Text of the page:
Iron age rulers used many different techniques for establishing control over far-flung territories.
In Rome, they used a combination of military and civil control to keep their imperial provinces together. The Romans would use their mighty legions to conquer an area, but once taken over they would leave a small force in place and install a governor to oversee and reorganize the providence. The Romans left most of the cultural institutions in place and also shared freely the benefits of loyalty; engineering, commerce and protection to name a few. With the exception of rulers and rebellious characters, most of the populous of a region was left alone provided they paid taxes and behaved themselves.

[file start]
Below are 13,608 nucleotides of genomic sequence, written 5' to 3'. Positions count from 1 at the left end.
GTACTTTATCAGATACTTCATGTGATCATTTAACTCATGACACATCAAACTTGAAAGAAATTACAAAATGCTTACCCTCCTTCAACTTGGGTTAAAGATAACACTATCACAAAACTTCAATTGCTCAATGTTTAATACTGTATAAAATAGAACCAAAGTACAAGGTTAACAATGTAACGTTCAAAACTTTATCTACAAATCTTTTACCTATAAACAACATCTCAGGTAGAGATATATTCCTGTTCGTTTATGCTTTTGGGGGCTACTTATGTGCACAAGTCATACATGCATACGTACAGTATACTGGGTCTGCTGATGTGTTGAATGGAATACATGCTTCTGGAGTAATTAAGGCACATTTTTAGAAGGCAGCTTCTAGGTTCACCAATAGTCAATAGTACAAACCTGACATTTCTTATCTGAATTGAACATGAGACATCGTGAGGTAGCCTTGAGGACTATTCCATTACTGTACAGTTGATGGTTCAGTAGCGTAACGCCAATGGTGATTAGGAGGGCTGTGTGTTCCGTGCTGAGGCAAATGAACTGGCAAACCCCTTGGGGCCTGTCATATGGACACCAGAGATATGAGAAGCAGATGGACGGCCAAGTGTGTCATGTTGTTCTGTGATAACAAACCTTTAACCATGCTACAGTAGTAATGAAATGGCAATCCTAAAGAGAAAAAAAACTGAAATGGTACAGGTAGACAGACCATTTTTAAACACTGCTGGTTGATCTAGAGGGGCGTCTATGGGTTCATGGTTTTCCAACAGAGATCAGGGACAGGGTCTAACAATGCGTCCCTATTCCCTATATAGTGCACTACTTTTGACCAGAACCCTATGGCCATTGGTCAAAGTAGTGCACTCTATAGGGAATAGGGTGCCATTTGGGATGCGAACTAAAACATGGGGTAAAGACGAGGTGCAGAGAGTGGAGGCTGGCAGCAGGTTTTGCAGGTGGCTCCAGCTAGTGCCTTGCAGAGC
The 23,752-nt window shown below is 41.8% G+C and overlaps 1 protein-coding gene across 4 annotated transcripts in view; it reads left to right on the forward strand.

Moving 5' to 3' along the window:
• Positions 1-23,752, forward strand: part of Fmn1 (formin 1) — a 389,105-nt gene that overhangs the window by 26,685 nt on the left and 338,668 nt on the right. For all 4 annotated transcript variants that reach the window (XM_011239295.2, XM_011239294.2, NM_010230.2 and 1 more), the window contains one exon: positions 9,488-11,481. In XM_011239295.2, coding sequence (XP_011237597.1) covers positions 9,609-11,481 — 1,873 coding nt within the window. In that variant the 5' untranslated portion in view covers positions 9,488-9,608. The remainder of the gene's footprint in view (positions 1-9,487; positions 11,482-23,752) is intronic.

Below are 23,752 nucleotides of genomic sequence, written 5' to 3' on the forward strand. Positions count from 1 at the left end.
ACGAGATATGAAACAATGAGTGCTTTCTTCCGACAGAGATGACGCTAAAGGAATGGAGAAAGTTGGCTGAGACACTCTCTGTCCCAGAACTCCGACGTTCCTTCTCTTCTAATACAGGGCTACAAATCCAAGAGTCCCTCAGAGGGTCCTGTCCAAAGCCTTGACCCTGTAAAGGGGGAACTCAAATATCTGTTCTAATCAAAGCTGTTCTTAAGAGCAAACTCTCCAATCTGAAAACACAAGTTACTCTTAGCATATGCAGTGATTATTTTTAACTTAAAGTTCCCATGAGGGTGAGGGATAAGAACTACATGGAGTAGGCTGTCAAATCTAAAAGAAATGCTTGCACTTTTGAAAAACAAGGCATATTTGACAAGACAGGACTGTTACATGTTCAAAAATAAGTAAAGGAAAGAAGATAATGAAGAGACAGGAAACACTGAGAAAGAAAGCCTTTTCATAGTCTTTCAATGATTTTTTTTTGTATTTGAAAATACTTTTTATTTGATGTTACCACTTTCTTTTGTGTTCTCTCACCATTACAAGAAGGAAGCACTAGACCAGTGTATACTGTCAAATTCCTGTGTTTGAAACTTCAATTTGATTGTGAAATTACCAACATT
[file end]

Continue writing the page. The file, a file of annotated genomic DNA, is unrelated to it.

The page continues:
A similar approach was used in China, where leaders used brute force as well as benefits like trade, transportation and land reform to entice otherwise rebellious warlords to remain loyal to imperial leaders.
In North America, native leaders would to something similar. Creating strong bonds between tribes through seasonal trade of mutual protection alliances was common in the eastern woodlands, but in areas of the Great Plains they would put little emphasis on territory because of the migratory nature of their lives.